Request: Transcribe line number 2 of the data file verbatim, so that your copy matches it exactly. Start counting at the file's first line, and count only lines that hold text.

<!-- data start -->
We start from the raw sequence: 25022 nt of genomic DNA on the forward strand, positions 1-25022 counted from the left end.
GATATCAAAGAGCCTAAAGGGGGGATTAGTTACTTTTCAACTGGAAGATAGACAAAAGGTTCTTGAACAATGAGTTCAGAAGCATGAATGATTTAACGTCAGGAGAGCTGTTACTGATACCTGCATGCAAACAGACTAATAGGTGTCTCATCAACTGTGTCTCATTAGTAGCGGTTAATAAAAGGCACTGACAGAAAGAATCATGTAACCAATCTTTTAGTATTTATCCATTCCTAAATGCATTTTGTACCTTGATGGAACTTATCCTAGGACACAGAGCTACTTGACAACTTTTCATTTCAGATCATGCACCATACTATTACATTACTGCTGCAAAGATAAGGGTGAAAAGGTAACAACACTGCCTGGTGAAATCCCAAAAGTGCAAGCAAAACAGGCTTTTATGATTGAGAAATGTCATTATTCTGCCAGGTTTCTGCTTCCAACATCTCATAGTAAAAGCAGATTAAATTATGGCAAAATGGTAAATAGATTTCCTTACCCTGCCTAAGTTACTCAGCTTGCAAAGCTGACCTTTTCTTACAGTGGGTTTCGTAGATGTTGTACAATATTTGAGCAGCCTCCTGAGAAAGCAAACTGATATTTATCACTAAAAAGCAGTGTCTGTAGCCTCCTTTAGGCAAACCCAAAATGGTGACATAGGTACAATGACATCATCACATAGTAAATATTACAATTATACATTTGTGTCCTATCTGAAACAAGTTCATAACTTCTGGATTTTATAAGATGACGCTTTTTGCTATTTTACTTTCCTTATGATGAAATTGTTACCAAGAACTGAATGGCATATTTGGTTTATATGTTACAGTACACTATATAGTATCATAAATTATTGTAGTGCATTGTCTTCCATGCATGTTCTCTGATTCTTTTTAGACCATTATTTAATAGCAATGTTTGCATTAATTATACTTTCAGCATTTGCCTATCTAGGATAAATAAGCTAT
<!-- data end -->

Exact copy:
GATATCAAAGAGCCTAAAGGGGGGATTAGTTACTTTTCAACTGGAAGATAGACAAAAGGTTCTTGAACAATGAGTTCAGAAGCATGAATGATTTAACGTCAGGAGAGCTGTTACTGATACCTGCATGCAAACAGACTAATAGGTGTCTCATCAACTGTGTCTCATTAGTAGCGGTTAATAAAAGGCACTGACAGAAAGAATCATGTAACCAATCTTTTAGTATTTATCCATTCCTAAATGCATTTTGTACCTTGATGGAACTTATCCTAGGACACAGAGCTACTTGACAACTTTTCATTTCAGATCATGCACCATACTATTACATTACTGCTGCAAAGATAAGGGTGAAAAGGTAACAACACTGCCTGGTGAAATCCCAAAAGTGCAAGCAAAACAGGCTTTTATGATTGAGAAATGTCATTATTCTGCCAGGTTTCTGCTTCCAACATCTCATAGTAAAAGCAGATTAAATTATGGCAAAATGGTAAATAGATTTCCTTACCCTGCCTAAGTTACTCAGCTTGCAAAGCTGACCTTTTCTTACAGTGGGTTTCGTAGATGTTGTACAATATTTGAGCAGCCTCCTGAGAAAGCAAACTGATATTTATCACTAAAAAGCAGTGTCTGTAGCCTCCTTTAGGCAAACCCAAAATGGTGACATAGGTACAATGACATCATCACATAGTAAATATTACAATTATACATTTGTGTCCTATCTGAAACAAGTTCATAACTTCTGGATTTTATAAGATGACGCTTTTTGCTATTTTACTTTCCTTATGATGAAATTGTTACCAAGAACTGAATGGCATATTTGGTTTATATGTTACAGTACACTATATAGTATCATAAATTATTGTAGTGCATTGTCTTCCATGCATGTTCTCTGATTCTTTTTAGACCATTATTTAATAGCAATGTTTGCATTAATTATACTTTCAGCATTTGCCTATCTAGGATAAATAAGCTAT